So here we have yet another Western lunatic campainge, set to end in utter and compleat desaster.

  • al Kidya

    Now Obama is soft-peddling his way out of the war and leaving it in the hands of the French and British by the looks of things.

    There will be no winnders in this conflict.
    I equate this to a North African tribal war and, sad to say, just as other African tribal wars have taken millions of lives in the past, this tribal war will do the same. It is the nature of the beast.
    It almost appears the only reason for the UN to suddenly approve a no-fly zone over Libya would be based on the fact that Libya is an oil-rich country rather than basing it on human rights abuses. If the latter be the case then why didn't the UN make an effort to help poor African countries that tried to overthrow their countries tyrants.
    This operation could turn into a long and protracted war with no end in sight.

    I don't believe in entering any Islamic country and fighting their wars. It is akin to trying to break up two fighting dogs; one of the dogs or both can suddenly, and without warning, turn on you. Let them fight it out and simply ensure our defenses are in the best of shape. That defense includes the state of Israel.

    • franz von fear

      …..compared to Western, Christian wars , African tribal wars would seen negligible . But every beast has its nature, I guess.

      By the way…………When did Israel become part of "our" defense? As far as I know, Israel rejected the West when it bombed the Britisch out of their mandate. I would seem strange that Western defense now entails supporting Israeli land conflicts with its neighbours.

      • MixMChess

        If Israel were not a secure military ally, the US would have to deploy its own troops to the Middle East to ensure the stability of the region: "U.S. military analysts estimate that the U.S. would have to spend the equivalent of $150 billion a year in the Middle East to maintain a force equivalent to Israel's."

        • franz von fear

          The US does deploy its own troops in the Midd-East. In Turkey, Saudi Arabia, Kuwait, Katar, Jemen, Bahrein..etc. These nations have also participated in US military operations such as Destert Storm and Iraqi Freedom and stood in the front line of combat. Due to Israel's political stance in the Midd-East, Israel's military assets are of absolutly no benefit to the United States. Israeli miltary participated in neither Desert Storm, Iraqi Freedom, the intervention in Afghanistan nor in the ongoing intervention over Libya.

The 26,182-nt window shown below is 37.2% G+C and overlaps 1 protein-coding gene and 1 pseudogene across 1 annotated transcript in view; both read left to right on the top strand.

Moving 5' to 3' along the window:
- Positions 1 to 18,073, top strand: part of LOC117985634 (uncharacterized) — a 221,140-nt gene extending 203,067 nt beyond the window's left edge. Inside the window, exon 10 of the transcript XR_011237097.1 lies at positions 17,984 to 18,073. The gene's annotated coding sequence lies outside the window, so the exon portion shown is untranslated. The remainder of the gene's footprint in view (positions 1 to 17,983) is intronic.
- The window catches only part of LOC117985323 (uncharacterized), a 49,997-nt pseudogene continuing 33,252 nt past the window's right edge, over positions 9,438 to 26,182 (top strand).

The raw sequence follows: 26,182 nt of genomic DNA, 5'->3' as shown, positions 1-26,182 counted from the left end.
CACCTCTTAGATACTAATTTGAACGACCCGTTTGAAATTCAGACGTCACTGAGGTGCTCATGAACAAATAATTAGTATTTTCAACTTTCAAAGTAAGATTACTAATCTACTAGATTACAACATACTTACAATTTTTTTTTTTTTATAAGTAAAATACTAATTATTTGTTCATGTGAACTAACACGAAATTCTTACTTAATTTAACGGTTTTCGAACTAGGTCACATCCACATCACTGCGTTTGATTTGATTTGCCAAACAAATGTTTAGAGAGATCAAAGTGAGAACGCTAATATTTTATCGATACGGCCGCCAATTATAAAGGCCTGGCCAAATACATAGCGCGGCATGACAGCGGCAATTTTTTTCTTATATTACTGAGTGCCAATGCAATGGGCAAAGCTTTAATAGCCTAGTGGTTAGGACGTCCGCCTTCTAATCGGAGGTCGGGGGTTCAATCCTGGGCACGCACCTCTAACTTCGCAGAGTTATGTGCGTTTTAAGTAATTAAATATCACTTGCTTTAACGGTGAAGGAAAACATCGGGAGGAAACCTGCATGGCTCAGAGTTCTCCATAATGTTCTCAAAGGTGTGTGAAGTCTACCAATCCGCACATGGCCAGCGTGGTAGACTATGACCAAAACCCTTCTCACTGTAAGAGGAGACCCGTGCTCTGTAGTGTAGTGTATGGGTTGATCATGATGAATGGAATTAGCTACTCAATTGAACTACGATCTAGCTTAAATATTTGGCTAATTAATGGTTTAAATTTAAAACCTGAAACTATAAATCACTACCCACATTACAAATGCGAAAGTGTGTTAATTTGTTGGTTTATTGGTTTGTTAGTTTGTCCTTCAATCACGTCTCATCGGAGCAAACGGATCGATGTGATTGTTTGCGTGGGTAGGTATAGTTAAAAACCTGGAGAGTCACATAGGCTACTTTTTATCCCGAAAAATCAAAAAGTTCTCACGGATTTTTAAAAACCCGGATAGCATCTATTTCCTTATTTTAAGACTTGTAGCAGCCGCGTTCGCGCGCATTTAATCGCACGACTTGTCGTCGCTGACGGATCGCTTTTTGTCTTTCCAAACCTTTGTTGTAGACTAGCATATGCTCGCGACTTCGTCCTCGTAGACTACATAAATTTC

• MixMChess

            What? Israel provides strategic and military aid to the U.S. Its "navy and air force are the major deterrent forces in the eastern Mediterranean. Israel effectively secures NATO's southeastern flank, without having a single American soldier stationed in its territory. Still, the superb military installations, the air and sea lift capabilities, the equipment and food storage capacity, and the trained manpower to maintain and repair sophisticated U.S. equipment are instantly at hand in Israel. It is the only country in the area that makes itself available to the United States, in any contingency."

            As Global Security reports, "Israeli technological know-how has made it an equal partner in research and development of defensive military strategies… [Israeli firms developed] the Amos and Ofeq satellites and the world's first operational anti-missile missile system, the Arrow, unmanned air vehicles (UAV or pilotless aircraft) systems, including the Hunter….Python and Popeye "smart" airborne missiles…passive armor, naval decoys, …ceramic armor, air-breathing propulsion, and air-to-air, air-to-surface and surface-to-surface missiles."

            A primary goal of the US foreign is to support friendly nations and to foster democracy and human rights. Israel is one of the only nations in the middle east that has lived up to these ideals. It is one of the few (and probably only "true") democracies in the Middle East.

          • franz von fear

            Israel is not in NATO. NATO's South-East flak is secured by Turkey. Israel's first and last participation in a wester Midd-East conflicht was during the ill fated Suez Crisis. All subsequent US and Western military conflicts in the Midd-East occured in the publicly stated and diplomatically explicitly emphasized absence of any Israeli military participation whatsoever.

      • MixMChess

        Zionists only directed political violence at the British due to the strict immigration rules the British had established (which prevented millions of Jews from from finding sanctuary in Israel during the Holocaust, and instead perishing at the hands of the Nazis). In fact, the King David bombing was only after British troops invaded the Jewish Agency confiscating large quantities of documents. At about the same time, more than 2,500 Jews were arrested.